The Carolina Hurricanes are in the enviable position of owning two first round selections in the upcoming NHL Draft. They have the 13th pick as well as the 21st overall, (the pick acquired from the Los Angeles Kings in the Andrej Sekera deal last year.)
The Canes also own two picks in the second round, three in the third, and one in each of the following rounds for a total of 10 picks this draft. Taking this into consideration, along with the increasingly common idea that their stockpile of prospects has been growing and improving under Ron Francis, one could come to the conclusion that quality is more important than quantity right now for Carolina.
The Carolina general manager has already admitted that he will try to use some of his abundance of draft picks as bait to acquire an established player. But perhaps Francis is also contemplating using a couple of these picks to move up in the draft?
While the first three picks are most likely wrapped up because Auston Matthews, Patrik Laine, and Jesse Puljujarvi are considered elite, possible future superstar performers, the fourth spot which is owned by the Edmonton Oilers, is up for bid. Oilers GM, Peter Chiarelli has made it known that he is listening to all offers for that pick and that there is a "real, legitimate chance" that a trade happens.
Should the Canes try to move up?
At number four, the Canes would have some great options. Matthew Tkachuk seems to be commonly placed at number four in several rankings and mock drafts. He had 107 points in 57 games for the London Knights.
Forwards, Alexander Nylander, PierreLuc Dubois, and even Logan Brown are also possibilities at that spot.
At number 13, those players mentioned above will be gone. The Canes would be taking from possibilities like Michael McLeod, Clayton Keller, Tyson Jost, or perhaps German Rubstov, still good prospects in their own right.
Is it worth it for the Canes to move up? Let's take a look at draft results over the past 14 years and compare the fourth overall picks against the ones taken at 13.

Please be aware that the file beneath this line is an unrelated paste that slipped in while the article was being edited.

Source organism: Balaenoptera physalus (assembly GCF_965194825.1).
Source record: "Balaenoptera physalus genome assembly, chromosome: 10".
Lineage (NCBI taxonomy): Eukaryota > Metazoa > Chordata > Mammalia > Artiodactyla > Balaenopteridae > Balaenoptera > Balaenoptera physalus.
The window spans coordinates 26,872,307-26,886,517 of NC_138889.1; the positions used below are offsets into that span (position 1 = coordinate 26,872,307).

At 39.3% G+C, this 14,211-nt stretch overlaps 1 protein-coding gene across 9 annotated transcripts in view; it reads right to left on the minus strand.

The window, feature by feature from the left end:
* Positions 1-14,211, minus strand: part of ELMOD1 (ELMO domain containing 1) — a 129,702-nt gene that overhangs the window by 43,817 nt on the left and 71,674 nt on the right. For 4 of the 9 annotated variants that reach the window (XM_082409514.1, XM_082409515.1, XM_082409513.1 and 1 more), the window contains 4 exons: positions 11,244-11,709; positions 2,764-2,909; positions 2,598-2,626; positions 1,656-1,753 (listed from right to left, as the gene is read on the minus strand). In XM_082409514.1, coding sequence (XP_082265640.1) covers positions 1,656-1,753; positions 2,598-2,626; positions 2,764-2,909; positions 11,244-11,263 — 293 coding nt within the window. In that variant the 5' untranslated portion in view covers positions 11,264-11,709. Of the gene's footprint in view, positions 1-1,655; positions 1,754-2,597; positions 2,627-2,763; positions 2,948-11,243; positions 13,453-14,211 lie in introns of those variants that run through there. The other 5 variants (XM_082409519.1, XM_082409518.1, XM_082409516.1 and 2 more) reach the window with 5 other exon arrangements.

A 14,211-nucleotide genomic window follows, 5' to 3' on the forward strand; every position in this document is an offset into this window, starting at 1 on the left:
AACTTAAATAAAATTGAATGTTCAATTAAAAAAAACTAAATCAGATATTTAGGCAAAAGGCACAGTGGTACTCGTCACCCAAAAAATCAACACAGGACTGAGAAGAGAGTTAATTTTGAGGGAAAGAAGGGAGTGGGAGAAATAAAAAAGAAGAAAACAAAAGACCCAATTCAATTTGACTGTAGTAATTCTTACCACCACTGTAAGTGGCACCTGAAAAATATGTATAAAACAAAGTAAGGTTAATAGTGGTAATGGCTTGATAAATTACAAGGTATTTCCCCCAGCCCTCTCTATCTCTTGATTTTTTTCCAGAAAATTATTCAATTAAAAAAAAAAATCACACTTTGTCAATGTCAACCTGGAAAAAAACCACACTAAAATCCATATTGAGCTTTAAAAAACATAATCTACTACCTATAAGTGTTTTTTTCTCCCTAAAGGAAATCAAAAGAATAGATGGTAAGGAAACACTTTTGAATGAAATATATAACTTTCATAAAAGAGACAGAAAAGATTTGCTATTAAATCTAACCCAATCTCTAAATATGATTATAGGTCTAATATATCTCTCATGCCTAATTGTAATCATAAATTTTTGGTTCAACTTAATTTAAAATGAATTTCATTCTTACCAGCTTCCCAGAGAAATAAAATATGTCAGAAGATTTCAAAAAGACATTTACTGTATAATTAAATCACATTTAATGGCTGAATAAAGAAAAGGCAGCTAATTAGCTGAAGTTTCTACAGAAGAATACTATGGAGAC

|Year||Pick 4||Pick 13|
|2015||Mitch Marner||Jakub Zboril|
|2014||Sam Bennett||Jakub Vrana|
|2013||Seth Jones||Josh Morrissey|
|2012||Griffin Reinhart||Radek Faksa|
|2011||Adam Larsson||Sven Bartschi|
|2010||Ryan Johansen||Brandon Gormley|
|2009||Evander Kane||Zack Kassian|
|2008||Alex Pietrangelo||Colten Teubert|
|2007||Thomas Hickey||Lars Eller|
|2006||Nicklas Backstrom||Jiri Tlusty|
|2005||Benoit Pouliot||Marek Zagrapan|
|2004||Andrew Ladd||Drew Stafford|
|2003||Nikolai Zherdev||Dustin Brown|
|2002||Joni Pitkanen||Alexander Semin|
There are certainly some interesting names on that chart. The Dallas Stars are not complaining about Faksa right now and obviously the Kings did well with the Dustin Brown pick. But while good players can be found at number 13 and beyond, your chances are better at number four.
Of course the cost is everything and while it might not be worth it to trade both number one picks to Edmonton to move to number four, it seems like it would be worth it to trade the 13th overall and a third and a second rounder to move up, if the Oilers would accept that.
The big question of course is, what is the cost?
It is worth noting that the last time the Hurricanes traded up to the number four spot things worked out pretty well. (Andrew Ladd).